Home Pride Index report
Created from research with 2,000 homeowners, and produced with support from Dr Eleanor Ratcliffe (Environmental Psychologist at the University of Surrey), Checkatrade’s Home Pride Index takes a detailed look at how we feel about our homes. The Index highlights how the nation’s love for their homes has increased in the last 12 months. Pride of…
Created from research with 2,000 homeowners, and produced with support from Dr Eleanor Ratcliffe (Environmental Psychologist at the University of Surrey), Checkatrade’s Home Pride Index takes a detailed look at how we feel about our homes.
The Index highlights how the nation’s love for their homes has increased in the last 12 months.
Pride of place
There’s no need to overstate that the environment in which we live has been tested beyond all expectations in 2020. It’s also clear that the ‘Stay At Home’ era has driven a deep-seated need to have pride in where we live, with our latest research showing that 54% of British homeowners love their home more now than ever before.
Rooms homeowners are most proud of
Our research shows rooms where people can be with others are those that we take the most pride in. For instance, the living room (26%) is the room that British homeowners say they are the proudest of, followed by the kitchen (16%).
When it comes to financially investing in our homes, British homeowners have on average spent £2,608 on home improvements in 2020 – that’s £338 more than 2019. Looking at the areas of the home, kitchens and gardens had the most money invested into them, with £435 and £392 on average being spent respectively across the nation, suggesting these are the spaces we have been spending the most time in – with gardens (+43%) and home offices (+21%) showing the biggest percentage increase in money spent respectively.
Interestingly, with many more people working from home this year, Londoners in particular spent money on renovating or converting a space into a home office, spending on average £621 per person. Meanwhile, those in the North East spent more on their gardens than any other region in the UK, with the average household spending around £886.
Personalisation at home
2020 was also the year where people began experimenting more with their homes, with ‘shoffices’ (shed offices) at the top of the agenda, followed by home cinemas, snugs then an at-home bar. It’s clear that the additional time spent at home has made us more adventurous when it comes to making changes, prioritising new spaces that allow us to focus and creating new spaces that help us relax. Here are the top 10 new spaces in order:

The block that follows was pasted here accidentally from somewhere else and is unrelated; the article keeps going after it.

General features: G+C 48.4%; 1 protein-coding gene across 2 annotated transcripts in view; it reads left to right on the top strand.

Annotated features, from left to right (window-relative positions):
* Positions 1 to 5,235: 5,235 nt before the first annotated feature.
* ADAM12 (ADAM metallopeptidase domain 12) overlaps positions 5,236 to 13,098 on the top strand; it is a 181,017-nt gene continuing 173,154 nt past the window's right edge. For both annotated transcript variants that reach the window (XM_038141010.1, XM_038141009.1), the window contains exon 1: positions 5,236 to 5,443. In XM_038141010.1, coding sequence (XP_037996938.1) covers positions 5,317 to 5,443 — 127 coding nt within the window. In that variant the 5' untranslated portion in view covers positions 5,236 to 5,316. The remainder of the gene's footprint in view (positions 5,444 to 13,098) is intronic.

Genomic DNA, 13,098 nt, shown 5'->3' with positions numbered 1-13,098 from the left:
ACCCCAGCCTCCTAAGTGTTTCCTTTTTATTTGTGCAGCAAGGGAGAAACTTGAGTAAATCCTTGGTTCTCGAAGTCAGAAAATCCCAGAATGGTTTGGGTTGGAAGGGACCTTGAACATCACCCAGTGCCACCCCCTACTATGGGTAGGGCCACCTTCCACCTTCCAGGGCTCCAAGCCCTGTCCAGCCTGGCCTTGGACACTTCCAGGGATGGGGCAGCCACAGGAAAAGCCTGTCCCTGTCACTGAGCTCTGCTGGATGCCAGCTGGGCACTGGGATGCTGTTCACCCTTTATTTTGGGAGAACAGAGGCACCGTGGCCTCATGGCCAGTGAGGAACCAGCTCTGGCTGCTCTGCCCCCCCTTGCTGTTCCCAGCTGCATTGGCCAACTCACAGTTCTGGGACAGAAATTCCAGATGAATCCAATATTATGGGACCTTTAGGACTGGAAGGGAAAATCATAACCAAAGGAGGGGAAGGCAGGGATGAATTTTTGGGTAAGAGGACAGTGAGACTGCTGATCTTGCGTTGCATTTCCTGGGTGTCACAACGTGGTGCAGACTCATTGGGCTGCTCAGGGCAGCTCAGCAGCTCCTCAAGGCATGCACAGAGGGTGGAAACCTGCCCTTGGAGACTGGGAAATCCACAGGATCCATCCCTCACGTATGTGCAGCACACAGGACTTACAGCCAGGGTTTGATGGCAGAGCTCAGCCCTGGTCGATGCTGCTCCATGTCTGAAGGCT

When it comes to inspiration in home renovation and decoration, 27% of homeowners are influenced by social media. Pinterest was the top source of social media inspiration, followed by Instagram and then Facebook. TV shows (21%) and magazines (19%) are also popular sources of inspiration.
In a typical week, British homeowners spend around 1 hr 40 minutes daydreaming or thinking about the next renovation project they want to do.
Home of the future
Despite how house proud we are, 79% of homeowners think there’s still room for more home improvement.
Dr Ratcliffe claims, ‘’Redecoration can be a way to create a psychological sense of newness or difference at home which may be particularly important after a year of staying almost exclusively in the same environment.’’
According to Checkatrade’s research, redecorating the living room/bedroom/bathroom (30%), giving the garden a revamp (23%) and flooring (22%) are amongst the top renovations people want to do. Here are the top renovations homeowners are planning to make in 2021:
Dr Ratcliffe says, “Feeling proud about where we live is part of a wider sense of connection to our home and our neighbours. Improving the physical appearance and structure of the home is one route to being houseproud, and being actively engaged in a renovation process can generate a sense of psychological achievement and meaning.”
The benefits of undertaking renovation projects are therefore much more than superficial, with the potential for positive emotional results – but it’s not just huge home transformations that can have this positive effect on our mood while spending time at home.
Dr Ratcliffe explains, “Even small changes can make us proud of our homes too: a fresh coat of paint; introducing artwork, houseplants, or new furnishings; or even rearranging what is already there to create a sense of ‘newness’. Feeling houseproud is, at its heart, about identity. Making sure that your home reflects who you are is a key part of feeling good in this important space.”
This connection between investing in the home (be it time, money or effort) and investing in our own well-being suggests we’re in for a year of exciting home updates. From changing the wallpaper to creating a home cinema, home improvements large and small are sure to be an ongoing focus for homeowners in 2021.
You can download the full study here.